Housing Market

The US Housing Market Predictions for the Next Six Months

us house values

Low-interest rates, stagnant supply, and liberal fiscal policies fueled something of a housing price bubble in the two years following the coronavirus epidemic in 2020.

Although property prices continue to rise year-over-year, the price rise is not as significant as they were at the beginning of last year. House prices have decreased continuously for the past six months.

US House Prices Declining Since Mid-2022

Based on house sale price statistics from Redfin, the US home price rise was in the double digits every month from August 2020 through mid-July 2022.

But since mid-2022, prices on the property market have been falling nationally. While year-on-year house prices are higher, prices have declined every month since the summer of 2022. Moreover, the year-on-year price increase was small in January 2023 at just 1.5 percent.

For the first time, the national median selling price exceeded $400,000. The average property sold for close to $2 million in Silicon Valley and San Francisco.

According to CoreLogic’s house price index, these ten metropolitan regions saw the biggest decline in prices between June and August 2022:

• Boise, ID: -4.3%
• Logan, UT: -4.4%
• Boulder, CO: -4.5%
• Idaho Falls, ID: -4.9%
• San Francisco, CA: -5.4%
• San Rafael, CA: -6.2%
• Coeur d’Alene, ID: -7.3%
• Oakland, CA: -7.6%
• Seattle, WA: -8.2%
• San Jose, CA: -9.4%

As you can see, the list is dominated by areas on the West Coast. There are many reasons for the general house price decrease in the US.

Reasons for a Decline in US House Prices

Mortgage rates are nominally independent of the federal fund’s target interest rate. But the rates frequently rise or fall as a result of the Federal Reserve’s decisions.

The Federal Reserve has engaged in its most aggressive program of monetary tightening since the 1980s, hiking interest rates from almost zero to around 4.5 percent last year to rein in spiraling inflation.

As a result, mortgage rates rose to multi-year highs, slowing down demand for property.

In October and November 2022, the average interest rate on a 30-year fixed-rate mortgage exceeded 7%. Although the rates decreased by over 6% in January 2023, they remain high given that they were just about 3% at the beginning of 2022.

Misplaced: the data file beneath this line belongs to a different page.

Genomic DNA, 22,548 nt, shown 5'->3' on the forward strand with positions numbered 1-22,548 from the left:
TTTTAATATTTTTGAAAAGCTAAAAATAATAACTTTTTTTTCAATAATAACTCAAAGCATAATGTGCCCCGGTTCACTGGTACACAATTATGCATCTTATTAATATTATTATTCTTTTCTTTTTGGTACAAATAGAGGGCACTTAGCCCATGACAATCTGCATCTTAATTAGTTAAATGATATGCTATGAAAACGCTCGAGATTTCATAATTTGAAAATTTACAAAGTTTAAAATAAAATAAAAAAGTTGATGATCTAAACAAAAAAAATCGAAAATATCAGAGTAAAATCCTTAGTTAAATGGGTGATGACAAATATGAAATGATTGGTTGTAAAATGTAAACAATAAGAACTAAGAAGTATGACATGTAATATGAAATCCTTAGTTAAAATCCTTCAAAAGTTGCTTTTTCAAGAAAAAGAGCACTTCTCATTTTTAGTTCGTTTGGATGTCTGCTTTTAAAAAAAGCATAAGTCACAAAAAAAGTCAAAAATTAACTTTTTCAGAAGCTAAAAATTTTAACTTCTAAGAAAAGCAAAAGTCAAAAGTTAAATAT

Moreover, a 15-year fixed-rate mortgage now costs, on average, 6.28 percent more than it did in January 2022 (2.43 percent).

In the past, higher rates haven’t necessarily resulted in declining property values. The rapid increase in interest rates in 2022, however, may potentially cause a further decline in housing values in 2023.

According to Goldman Sachs, the five US cities most likely to have price losses that are more than 10% steeper than their peaks are Austin, San Diego, San Francisco, Denver, and Phoenix.

The reduction in home prices is also being driven by the decline in home sales in the US. The overall number of house sales fell in December 2022 for the eleventh time in a row. Additionally, Fannie Mae anticipates a 21.3 percent decline in house sales by December 2023.

According to the National Association of Realtors, sales of previously owned houses decreased 7.7 percent in November to 4.09 million units annually. In other words, existing houses are selling at the slowest rate seen in the previous ten years.

What Experts Say About House Market Prices in 2023

Economists, mortgage companies, banks, and real estate companies are divided on whether the exceptionally tight U.S. housing market will loosen up in 2023.

According to predictions from Goldman Sachs and Wells Fargo, the market will fall by 7.5 percent and 5.5 percent, respectively. Companies involved in real estate are pessimistic.

The housing market in the United States is expected to decrease by as much as 20% between 2022 and 2023, according to the accounting company KPMG LLP.

Amherst, a real estate investment company, forecasted a 5% decrease, while Redfin forecast a 4% decline.

The National Association of Home Builders (NAHB) and Freddie Mac anticipate a 0.2 percent, or as high as 15 percent, decline in home price increase.